I’m also a gay man who has been contacted by Dave Stock ([email protected]). These scammers are easy to spot if you know what to look for. They ask lots of odd questions right away, how long have you been single, what are you looking for in a relationship, what’s the most important thing you look for in a partner. These may not seem like strange questions but in only the second email they are. Also their grammar is quite poor. For someone pretending to be from the central United States they use phrasing that Americans just do not.

The bottom line is: any stranger asking for money on the Internet should be ignored.
#360353 by InDoubt Wed Mar 28, 2018 6:34 am
Do I need to fill in some document for this guy to get his leave processed? This guy I met on a dating app claims to work as a software engineer with the US army on a 1-year contract in Sudan. He suddenly said he wanted to apply leave to come see me, leave is granted but he is giving me the heads up that *some details will be needed from me to fill up the document to be sure he is truly coming to meet me.* Isn't his leave his to plan? He said whom he is going to meet has document to fill too. I am suspicious and uncomfortable. Is this really true? (Haven't seen the form yet)?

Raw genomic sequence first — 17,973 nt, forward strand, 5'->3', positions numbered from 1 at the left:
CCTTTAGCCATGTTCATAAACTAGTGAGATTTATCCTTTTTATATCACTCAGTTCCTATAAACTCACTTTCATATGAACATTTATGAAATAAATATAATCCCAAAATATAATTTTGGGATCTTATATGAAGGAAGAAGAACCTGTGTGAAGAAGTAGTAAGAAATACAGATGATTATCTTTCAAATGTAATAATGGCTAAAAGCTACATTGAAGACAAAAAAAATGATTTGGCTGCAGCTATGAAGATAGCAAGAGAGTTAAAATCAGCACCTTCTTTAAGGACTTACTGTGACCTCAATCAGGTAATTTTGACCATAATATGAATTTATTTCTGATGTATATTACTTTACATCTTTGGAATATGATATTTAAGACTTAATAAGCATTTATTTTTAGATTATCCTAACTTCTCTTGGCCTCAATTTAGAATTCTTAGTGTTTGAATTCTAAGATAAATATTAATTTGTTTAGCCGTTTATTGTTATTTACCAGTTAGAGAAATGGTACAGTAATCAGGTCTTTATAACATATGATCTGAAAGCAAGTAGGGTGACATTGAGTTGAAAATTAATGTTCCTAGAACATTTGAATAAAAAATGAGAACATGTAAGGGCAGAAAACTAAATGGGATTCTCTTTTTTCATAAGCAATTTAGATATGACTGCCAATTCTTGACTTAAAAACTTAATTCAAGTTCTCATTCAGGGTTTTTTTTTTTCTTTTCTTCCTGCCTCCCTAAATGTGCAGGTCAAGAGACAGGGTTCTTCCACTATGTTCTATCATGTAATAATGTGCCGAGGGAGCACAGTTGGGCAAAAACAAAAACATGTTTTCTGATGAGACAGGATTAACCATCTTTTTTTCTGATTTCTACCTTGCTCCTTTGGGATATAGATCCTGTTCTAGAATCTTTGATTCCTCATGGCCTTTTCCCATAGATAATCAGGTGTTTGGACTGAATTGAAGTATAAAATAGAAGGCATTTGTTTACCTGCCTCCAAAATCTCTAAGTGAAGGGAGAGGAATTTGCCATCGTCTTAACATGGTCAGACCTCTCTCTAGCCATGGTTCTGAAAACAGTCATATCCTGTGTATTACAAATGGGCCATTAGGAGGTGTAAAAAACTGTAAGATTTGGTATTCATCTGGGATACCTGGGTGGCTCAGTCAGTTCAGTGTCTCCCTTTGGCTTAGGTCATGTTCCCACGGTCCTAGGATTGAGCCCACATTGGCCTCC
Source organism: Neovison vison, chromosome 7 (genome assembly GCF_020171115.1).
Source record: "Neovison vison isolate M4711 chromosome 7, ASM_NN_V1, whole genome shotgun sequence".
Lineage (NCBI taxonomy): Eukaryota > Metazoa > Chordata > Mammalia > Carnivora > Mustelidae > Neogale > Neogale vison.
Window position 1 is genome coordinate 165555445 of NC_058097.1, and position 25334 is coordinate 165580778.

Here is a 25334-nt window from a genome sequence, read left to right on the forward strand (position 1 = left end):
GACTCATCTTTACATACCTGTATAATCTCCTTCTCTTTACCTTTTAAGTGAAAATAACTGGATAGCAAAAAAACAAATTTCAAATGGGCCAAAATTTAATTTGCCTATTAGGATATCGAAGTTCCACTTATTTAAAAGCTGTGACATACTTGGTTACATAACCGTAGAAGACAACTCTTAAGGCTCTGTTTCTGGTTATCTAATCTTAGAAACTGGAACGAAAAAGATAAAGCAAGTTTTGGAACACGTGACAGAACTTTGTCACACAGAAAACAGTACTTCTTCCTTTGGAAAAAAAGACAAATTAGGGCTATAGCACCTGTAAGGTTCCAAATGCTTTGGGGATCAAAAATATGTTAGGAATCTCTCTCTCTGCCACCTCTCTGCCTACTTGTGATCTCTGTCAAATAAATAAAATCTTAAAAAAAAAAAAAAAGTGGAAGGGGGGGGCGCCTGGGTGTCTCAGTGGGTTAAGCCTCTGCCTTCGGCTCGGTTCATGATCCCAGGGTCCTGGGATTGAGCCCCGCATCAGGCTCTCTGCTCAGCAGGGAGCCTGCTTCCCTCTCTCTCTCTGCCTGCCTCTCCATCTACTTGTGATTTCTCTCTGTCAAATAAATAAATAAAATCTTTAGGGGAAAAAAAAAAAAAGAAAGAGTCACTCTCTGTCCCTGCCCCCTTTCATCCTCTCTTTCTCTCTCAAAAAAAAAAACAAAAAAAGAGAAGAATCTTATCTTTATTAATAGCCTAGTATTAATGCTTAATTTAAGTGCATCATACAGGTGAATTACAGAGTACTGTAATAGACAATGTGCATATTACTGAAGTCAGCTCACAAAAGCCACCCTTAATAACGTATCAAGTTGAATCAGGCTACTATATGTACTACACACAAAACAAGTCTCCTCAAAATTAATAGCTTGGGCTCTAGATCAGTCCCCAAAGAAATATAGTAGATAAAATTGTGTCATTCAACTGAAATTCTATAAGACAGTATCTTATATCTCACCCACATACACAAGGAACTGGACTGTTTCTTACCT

#360354 by AlanJones Wed Mar 28, 2018 6:52 am
Please post the name, rank, pictures and email address of the person you are in contact with, along with examples of some of the emails he has sent you.

Please do not tell scammers that they are listed here - it will take them seconds to change their fake details and their new details will not be listed for any future victims to find.
#360771 by InDoubt Sat Mar 31, 2018 9:38 am
InDoubt wrote:Do I need to fill in some document for this guy to get his leave processed? This guy I met on a dating app claims to work as a software engineer with the US army on a 1-year contract in Sudan. He suddenly said he wanted to apply leave to come see me, leave is granted but he is giving me the heads up that *some details will be needed from me to fill up the document to be sure he is truly coming to meet me.* Isn't his leave his to plan? He said whom he is going to meet has document to fill too.